Orientation Day in Albuquerque

I’m exhausted! Oh wait, I haven’t even danced yet…

It’s nearly 10 p.m. here in New Mexico and I’m finally able to relax. I barely slept last night and I was up by 5:45 to get to the airport a couple hours before my 9 a.m. flight. Got to Albuquerque at noon, then made my way to the hotel, where I loitered for a couple hours waiting for a room. But orientation was at UNM at 3, so I left my bags and went out to catch a shuttle that never came. Luckily I made friends and was able to share a cab there…

Orientation was short but sweet, and I’m glad I made it there to meet a few people and get a feel for my surroundings. I felt a little intimidated because looking around this room, I had no idea who is capable of what and how I’ll measure up. Not that it’s a competition in any way; I’m just hoping I can keep up in all my workshops. I met a few women who have been students for as long as or longer than I have, and they’re taking one or two beginner or intermediate classes only. Meanwhile, I’m the crackpot enrolled in five workshops, including two that are advanced. Ummmmm… awkward.

But whatever. Even though I will likely struggle big time (perhaps embarrassingly so) in some of my courses, I’m convinced that going through this weeklong flamencathon and simply being in the presence of such artists will change me in some way. Any little bits of wisdom and inspiration I can walk away with will make me feel like a winner.

With that said, here’s what’s on the daily agenda: 

1. 10:15-11:15 – Advanced Repertory with Pastora Galvan!
This was a second section added by popular demand, so I just had to enroll. I thought it was bulerias and tangos, but today I hear it’s …. jaleo?? Hmmm…

2. 11:30-12:30 – Intermediate Technique with Marisol Encinias

3. 12:45-1:45 – Beginning/intermediate Castanets with Eva Encinias Sandoval

4. 2:00-3:00 – Advanced Bata de Cola with Olga Pericet!
O…M…G, right?!

5. 3:15-4:15 – Cante I with Vicente Griego
Yes .. singing!

After all this madness, when I’m exhausted, dehydrated, starving because I never had a lunch break, likely in a fair amount of pain, a bit dejected because I couldn’t keep up, and possibly in tears, I get to run back to the hotel to rest for 5 minutes and then get all pretty for whatever company show is at 8.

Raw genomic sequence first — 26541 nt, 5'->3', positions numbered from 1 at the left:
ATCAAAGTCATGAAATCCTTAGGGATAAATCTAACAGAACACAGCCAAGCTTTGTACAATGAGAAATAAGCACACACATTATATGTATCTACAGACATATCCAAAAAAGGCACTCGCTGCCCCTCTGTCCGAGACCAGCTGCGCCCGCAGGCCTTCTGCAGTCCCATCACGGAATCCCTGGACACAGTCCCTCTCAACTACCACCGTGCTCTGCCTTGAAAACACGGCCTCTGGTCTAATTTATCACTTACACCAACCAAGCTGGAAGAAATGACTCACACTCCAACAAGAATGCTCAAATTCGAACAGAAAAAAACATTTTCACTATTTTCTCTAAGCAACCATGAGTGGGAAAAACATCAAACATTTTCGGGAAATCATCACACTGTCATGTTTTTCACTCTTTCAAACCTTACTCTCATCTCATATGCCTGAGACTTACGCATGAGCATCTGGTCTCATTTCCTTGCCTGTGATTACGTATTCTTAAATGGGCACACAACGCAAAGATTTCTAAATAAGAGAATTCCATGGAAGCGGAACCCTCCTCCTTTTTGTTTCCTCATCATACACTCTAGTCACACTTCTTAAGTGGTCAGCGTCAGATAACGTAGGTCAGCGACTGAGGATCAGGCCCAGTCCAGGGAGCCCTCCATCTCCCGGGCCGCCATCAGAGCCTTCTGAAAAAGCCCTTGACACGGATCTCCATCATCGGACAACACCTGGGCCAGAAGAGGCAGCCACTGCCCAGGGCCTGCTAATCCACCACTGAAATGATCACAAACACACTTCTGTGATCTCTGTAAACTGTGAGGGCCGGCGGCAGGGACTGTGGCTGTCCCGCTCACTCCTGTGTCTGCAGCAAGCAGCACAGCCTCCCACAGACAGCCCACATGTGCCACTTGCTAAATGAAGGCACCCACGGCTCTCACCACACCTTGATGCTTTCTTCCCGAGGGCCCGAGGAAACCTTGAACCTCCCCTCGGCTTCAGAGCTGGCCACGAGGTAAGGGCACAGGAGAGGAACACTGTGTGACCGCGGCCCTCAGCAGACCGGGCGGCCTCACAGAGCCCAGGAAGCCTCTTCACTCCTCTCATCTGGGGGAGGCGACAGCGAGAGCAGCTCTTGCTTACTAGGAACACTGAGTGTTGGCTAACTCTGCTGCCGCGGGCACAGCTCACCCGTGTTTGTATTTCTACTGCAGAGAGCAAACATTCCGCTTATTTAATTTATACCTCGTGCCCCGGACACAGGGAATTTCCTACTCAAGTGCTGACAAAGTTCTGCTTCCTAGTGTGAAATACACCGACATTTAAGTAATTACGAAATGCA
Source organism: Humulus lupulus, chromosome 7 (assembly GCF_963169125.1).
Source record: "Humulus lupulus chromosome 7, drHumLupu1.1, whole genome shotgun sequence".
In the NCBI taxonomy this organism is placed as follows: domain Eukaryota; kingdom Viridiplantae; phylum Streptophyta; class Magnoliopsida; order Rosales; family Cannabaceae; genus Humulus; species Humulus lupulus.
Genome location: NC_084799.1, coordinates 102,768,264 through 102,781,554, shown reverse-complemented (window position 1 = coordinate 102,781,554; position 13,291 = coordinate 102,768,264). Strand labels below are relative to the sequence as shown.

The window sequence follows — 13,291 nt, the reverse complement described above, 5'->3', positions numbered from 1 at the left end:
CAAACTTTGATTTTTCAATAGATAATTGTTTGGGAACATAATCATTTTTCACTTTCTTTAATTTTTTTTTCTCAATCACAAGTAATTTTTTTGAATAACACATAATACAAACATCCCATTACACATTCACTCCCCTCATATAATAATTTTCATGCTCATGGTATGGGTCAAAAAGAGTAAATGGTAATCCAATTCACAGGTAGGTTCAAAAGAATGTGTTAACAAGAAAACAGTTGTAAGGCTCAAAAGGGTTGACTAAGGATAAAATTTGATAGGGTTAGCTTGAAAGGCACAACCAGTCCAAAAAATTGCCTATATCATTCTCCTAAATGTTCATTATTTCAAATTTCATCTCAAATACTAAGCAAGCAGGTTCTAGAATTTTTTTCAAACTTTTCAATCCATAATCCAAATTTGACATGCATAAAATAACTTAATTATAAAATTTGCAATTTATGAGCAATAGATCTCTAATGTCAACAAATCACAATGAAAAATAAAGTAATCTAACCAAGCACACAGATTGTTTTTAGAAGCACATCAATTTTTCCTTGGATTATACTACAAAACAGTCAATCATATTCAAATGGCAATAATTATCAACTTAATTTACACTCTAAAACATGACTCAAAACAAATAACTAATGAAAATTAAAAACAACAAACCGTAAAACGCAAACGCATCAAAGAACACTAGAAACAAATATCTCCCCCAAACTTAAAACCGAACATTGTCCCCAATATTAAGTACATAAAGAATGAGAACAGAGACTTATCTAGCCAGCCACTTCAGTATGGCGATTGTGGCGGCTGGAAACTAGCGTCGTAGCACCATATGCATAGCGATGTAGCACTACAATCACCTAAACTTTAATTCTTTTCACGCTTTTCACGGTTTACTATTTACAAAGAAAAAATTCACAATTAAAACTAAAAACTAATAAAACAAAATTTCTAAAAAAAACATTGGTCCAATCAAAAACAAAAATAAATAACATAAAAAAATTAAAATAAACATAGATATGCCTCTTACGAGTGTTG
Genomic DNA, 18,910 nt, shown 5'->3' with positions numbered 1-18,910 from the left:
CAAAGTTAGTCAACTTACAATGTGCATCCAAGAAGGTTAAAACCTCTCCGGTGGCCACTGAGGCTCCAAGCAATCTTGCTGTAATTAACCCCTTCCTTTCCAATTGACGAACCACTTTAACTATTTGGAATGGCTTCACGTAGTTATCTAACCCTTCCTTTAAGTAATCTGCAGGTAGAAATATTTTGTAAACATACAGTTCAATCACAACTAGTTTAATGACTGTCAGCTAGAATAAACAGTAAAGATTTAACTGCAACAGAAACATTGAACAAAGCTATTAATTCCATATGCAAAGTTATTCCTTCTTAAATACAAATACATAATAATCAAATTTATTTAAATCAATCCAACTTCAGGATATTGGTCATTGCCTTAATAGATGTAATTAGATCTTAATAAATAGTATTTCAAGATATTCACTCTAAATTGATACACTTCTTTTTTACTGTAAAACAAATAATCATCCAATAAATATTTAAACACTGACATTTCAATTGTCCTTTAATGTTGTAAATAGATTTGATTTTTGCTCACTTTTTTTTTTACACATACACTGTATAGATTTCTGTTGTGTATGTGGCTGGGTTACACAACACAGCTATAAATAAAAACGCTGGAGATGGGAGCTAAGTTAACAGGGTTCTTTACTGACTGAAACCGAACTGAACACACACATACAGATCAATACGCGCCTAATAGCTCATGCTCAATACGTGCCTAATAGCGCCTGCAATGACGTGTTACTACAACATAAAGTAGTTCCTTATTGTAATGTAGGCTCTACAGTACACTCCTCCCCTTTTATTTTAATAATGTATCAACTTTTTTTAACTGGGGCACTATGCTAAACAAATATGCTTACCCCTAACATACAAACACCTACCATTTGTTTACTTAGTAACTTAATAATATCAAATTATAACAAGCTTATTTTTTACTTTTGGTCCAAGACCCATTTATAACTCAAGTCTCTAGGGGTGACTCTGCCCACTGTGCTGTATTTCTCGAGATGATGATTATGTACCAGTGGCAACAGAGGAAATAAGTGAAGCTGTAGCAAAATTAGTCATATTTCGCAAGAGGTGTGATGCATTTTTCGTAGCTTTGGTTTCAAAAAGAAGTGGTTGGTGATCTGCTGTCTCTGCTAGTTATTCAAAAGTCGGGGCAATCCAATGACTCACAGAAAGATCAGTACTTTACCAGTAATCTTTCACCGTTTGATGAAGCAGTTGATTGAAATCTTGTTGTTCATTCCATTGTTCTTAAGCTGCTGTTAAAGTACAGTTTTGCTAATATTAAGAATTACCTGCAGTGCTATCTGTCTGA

That last paragraph reminds me that I need to watch my mouth in class. No “shit!”s or F bombs. These folks might not understand like my flamencas back home…

I would love to go to sleep now but there’s an outdoor wedding party in full effect. Music is loud and has gone from mariachi to old school to crazy merengue to classic rock to banda and back around. Right now it’s The Gap Band’s Party Train, which kind of makes me smile because this is my dad’s jam and he always requests it at parties. Anyway … so much for turning in early.

Pray for me, people. Tomorrow is going to be wild and I need all the help I can get.

One thought on “Orientation Day in Albuquerque

  1. Wow, Marissa, we had to stay in the dorms the two summers I went! Now THAT was wild — and the most awesome way to make friends, it was like being in college all over again, but as a dance major, which was what I had really wanted when I was in college.
    Anyway, my first year I took an intermediate class with Omayra Amaya and felt decent, a structure class with Marija Temo and felt also decent, and then this class with Juana Amaya. I don’t remember what “level” her class was listed as, but I figured, Wow, a chance to take class with Juana Amaya, and besides, how hard can it be? Bwahahahaha! I was THE loser of the class. What a colossal disaster! But I stuck it out and learned, well, how to stick it out.
    My second year I took class with Omayra again and felt really good about it, structure again with Marija and learned lots, and then a bata de cola class with Yolanda Heredia — gorgeous and such a fun woman! Felt fabulous in that class (bata de cola is one of my fave things).
    Anyway, just focus on learning, having fun, and making friends. And being in the presence of some of the giants of flamenco. That’s always such a treat.

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